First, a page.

William had married Alesone Sinclair, daughter of William Sinclair of Eday and Janet Halcro, and they had at least three sons. William had a very litigious time of it over the next few years; in May 1615, William was sued by his father-in-law, and eight years later, in July 1623, William sued his father-in-law, along with Eday’s brother John, so family relationships must have been tense! William was then sued by Gilbert Fea and John Colville of Huip, most likely over another business transaction. In September 1621, William had a charter drawn up giving Alesone the liferent of the lands of Holland and Bea in Sanday, providing her with an income in her old age and Edward, William’s eldest son, was given his inheritance in 1623 by his father. It seems likely given William’s debt problems he tried to protect his estate by giving his eldest son Edward his inheritance just before he died in about 1626. Edward had presumably died by 1636 when the next brother, George, became heir to his grandfather Henry’s lands.

Eventually, in January 1631, the tack of lands was given to John Stewart, Earl of Carrick, including the whole island of Eday, and everything in Sanday and Westray ‘which pertained to William Sinclair of Warsetter.’ What became of the Warsetter descendants is unknown; they may have stayed on whatever udal land they held as crofters, or they may have left the hard life in cold, famine-stricken Orkney and spread their wings further afield. However, in 1634 a Henry Sinclair, ‘merchant in Sanday’ bought several small parcels of land in Overbister, Lady parish, Sanday, from Helen Thomson and by 1649 is designed as ‘Henrie Sinclair in Beafield’ and was the baillie in Overbuster. It could just be that Henry was a Warsetter who had been named after his grandfather – it is tempting to think so, but there is just no conclusive proof.

Nina Cawthorne


[1] There is a possibility that Agnes’ husband, Henry Sinclair of Tuquoy, was the eldest, though illegitimate son of Robert Sinclair of Ness, a son of Edward Sinclair of Strom, which would mean Agnes and Henry were second cousins, sharing a great-grandfather. On 9 November 1576, Henry Sinclair, natural son of Robert Sinclair of Ness, obtained letters of legitimation from the King: ‘if the said Henry should die without legitimate heirs of his body, Patrick, legitimate son of his father Robert would be the heir of the said Henry.’ [Letters of legitimization only confer the right to bequeath any property they acquire to their descendants and Henry and Agnes had legitimate offspring]. The second piece of evidence is that in 1586, Robert Sinclair of Ness gave the lands of Campston to ‘his second son’ Robert, when ‘Henry Sinclair of Warsetter’ was the second witness, showing the family connection.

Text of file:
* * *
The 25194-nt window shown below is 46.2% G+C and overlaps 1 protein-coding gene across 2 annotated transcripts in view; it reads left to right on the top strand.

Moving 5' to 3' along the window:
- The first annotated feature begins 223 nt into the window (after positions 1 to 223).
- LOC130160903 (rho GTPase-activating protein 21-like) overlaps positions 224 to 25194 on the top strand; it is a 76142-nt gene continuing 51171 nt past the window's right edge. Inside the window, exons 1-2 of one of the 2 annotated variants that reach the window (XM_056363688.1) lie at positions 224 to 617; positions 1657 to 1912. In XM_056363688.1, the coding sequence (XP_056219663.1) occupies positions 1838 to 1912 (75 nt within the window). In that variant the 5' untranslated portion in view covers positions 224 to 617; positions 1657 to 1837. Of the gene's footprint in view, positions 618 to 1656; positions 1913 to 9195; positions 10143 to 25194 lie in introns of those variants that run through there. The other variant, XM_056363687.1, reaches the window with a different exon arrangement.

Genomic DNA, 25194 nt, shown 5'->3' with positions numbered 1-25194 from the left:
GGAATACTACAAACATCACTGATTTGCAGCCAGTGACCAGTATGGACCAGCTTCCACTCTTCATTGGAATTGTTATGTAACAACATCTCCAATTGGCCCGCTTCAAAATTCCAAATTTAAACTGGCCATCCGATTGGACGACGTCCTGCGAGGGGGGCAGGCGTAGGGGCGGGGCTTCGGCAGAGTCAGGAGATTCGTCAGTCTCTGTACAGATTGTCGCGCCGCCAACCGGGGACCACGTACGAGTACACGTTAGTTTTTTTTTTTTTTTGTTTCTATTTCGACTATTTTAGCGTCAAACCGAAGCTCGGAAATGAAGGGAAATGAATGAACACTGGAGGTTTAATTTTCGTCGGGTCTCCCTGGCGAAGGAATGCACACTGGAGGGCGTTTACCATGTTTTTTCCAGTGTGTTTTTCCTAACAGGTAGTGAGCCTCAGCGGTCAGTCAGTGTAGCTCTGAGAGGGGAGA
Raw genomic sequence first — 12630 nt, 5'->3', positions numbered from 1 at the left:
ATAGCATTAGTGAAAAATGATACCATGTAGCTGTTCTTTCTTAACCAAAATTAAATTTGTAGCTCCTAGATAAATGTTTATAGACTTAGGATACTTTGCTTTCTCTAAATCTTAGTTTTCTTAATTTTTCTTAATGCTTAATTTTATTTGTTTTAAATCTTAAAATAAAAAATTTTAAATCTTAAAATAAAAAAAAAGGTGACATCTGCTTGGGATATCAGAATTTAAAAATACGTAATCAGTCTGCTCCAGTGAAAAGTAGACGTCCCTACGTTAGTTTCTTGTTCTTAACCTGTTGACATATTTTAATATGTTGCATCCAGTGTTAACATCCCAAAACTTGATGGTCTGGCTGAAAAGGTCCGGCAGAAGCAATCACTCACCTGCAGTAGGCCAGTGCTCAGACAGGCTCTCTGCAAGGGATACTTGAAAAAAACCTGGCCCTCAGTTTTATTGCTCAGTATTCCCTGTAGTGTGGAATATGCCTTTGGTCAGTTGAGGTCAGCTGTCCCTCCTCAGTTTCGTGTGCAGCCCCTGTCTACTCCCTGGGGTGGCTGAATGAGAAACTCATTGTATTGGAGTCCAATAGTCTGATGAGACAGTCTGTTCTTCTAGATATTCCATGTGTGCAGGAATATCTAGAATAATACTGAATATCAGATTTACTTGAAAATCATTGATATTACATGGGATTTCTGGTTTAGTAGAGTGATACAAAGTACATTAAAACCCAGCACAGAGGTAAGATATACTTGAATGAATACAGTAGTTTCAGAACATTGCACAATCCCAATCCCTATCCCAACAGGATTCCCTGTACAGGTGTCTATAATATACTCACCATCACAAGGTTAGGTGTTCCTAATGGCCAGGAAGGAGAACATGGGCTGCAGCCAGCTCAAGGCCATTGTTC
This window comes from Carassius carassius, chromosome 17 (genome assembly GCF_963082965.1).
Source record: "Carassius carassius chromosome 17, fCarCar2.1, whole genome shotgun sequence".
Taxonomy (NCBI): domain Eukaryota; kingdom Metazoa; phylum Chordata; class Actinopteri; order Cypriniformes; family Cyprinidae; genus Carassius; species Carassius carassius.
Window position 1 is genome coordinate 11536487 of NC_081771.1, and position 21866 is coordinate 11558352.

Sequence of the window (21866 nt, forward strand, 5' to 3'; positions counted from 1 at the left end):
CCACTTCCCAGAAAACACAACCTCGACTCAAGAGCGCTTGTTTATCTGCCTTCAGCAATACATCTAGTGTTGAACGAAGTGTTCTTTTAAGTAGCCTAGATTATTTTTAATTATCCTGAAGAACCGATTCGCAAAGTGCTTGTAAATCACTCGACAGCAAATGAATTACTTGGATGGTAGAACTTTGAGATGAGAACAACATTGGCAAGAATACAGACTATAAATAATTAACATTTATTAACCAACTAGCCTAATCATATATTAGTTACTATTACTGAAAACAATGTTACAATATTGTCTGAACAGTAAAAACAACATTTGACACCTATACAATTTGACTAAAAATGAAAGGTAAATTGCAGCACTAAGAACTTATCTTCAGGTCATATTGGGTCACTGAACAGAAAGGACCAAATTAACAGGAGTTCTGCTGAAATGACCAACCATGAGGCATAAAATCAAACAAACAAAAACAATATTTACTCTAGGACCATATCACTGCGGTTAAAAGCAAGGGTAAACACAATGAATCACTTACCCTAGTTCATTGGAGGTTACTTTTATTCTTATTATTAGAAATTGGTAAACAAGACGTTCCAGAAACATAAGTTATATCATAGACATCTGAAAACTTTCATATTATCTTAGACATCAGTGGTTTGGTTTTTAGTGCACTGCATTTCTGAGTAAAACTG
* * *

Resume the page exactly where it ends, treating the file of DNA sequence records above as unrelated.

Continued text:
m.(1) Elizabeth ( -1451), dau. of Archibald, 4th Earl of Douglas
William Sinclair, Baron of Newburgh [ancestor of the Lords Sinclair] ( -1487) m. c.1458 Christian Leslie, dau. of George, Earl of Rothes and Christian, dau. of Walter Haliburton of Dirleton
Magnus Sinclair ( -aft.1487)
Henry, Lord Sinclair ( -1513) m. Margaret, dau. of Adam Hepburn, Master of Hailes, and Helen Home
Sir William Sinclair of Warsetter (Orkney) ( -1523/7) m. Elene Gordon, (?) dau. of Sir George Gordon, 2nd Earl of Huntly and Elizabeth Hay
David Sinclair of Brugh [legitimised 1536]
William Sinclair [also legitimised 1536]
Agatha Sinclair ( -aft.1547) m. bef.1547 William Groat of Duncansby (Caithness)
Margaret Sinclair ( -aft.1550)
Sir James Sinclair of Brecks [legitimised 1536] ( -1536) m. Barbara, dau. of Andrew Stewart, 1st Lord Avondale and Margaret Kennedy, dau. of John, Lord Kennedy
James Sinclair [legitimised 1536]
Henry Sinclair [legitimised 1536]
Margaret Sinclair ( -aft.1584) m.(1) James Tulloch, portioner of Lambholm (Orkney) m.(2) Magnus Halcro of Brugh (Rousay), Precentor of St Magnus Cathedral, Kirkwall
Katherine Halcro ( -aft.1584) m. Rolland Hamilton
Janet Halcro ( -aft.1630) m.(1) c.1579 René Elphinstone of Hammiger (Stromness)
Henry Elphinstone (c.1585-1607)
Barbara Elphinstone (c.1580-aft.1623) m. J. Pearson of Newcastle, England
Robert Elphinstone of Hammiger (c.1582-1628) m.(1) Elizabeth Smyth
m.(2) bef.1609 William Sinclair of Eday ( -1624)
Gilbert Sinclair ( -1600)
Alesone Sinclair of Eday ( -aft.1624) m. c.1610 William Sinclair of Warsetter ( -c.1626)
Elspeth Sinclair of Eday ( -bef.1624)
Edward Sinclair of Strom and Brugh [nat. son] [ancestor of Sinclair of Strom and Brugh, Shetland] ( -1560) m. Margaret Dischington
John Sinclair of Tolhope [ancestor of Sinclair of Tolhope] ( -bef.1568) m. unknown
Magnus Sinclair of Warsetter ( -1546) m. Janet Keith, ‘of that ilk’
David Sinclair ( – )
William Sinclair of Warsetter (c.1530-bef.1586) m. unknown
Janet Sinclair of Warsetter ( -aft.1623) m. Alexander Stewart of Clett (Stronsay)
Agnes Sinclair of Warsetter ( -aft.1623) m. bef.1586 Henry Sinclair of Tuquoy (Westray) ( -bef. 5 May 1615)
William Sinclair of Warsetter ( -c.1626) m. c.1610 Alesone Sinclair of Eday ( -aft.1624)
Edward Sinclair ( -bef.1636) [inherited lands from his father in 1623]
George Sinclair of Warsetter ( -aft.1636) [heir to his grandfather Henry in 1636]
William Sinclair ( -aft.1636)

Map of Sanday (click to enlarge).  From a 1750 map by Murdoch MacKenzie, now in the National Library of Scotland, reproduced from Lord Henry Sinclair’s 1492 Rental of Orkney by William P. L. Thomson, The Orkney Press Ltd (1996)

Fishing boat at Kettletoft Pier, Sanday. Photo copyright John Comloquoy

Viking whalebone plaque probably used for smoothing linen, dated 875 to 950 AD found in a boat burial on the shore near Scar, Burness parish, Sanday in 1991. Photo courtesy of Michael Maggs/Wikimedia Commons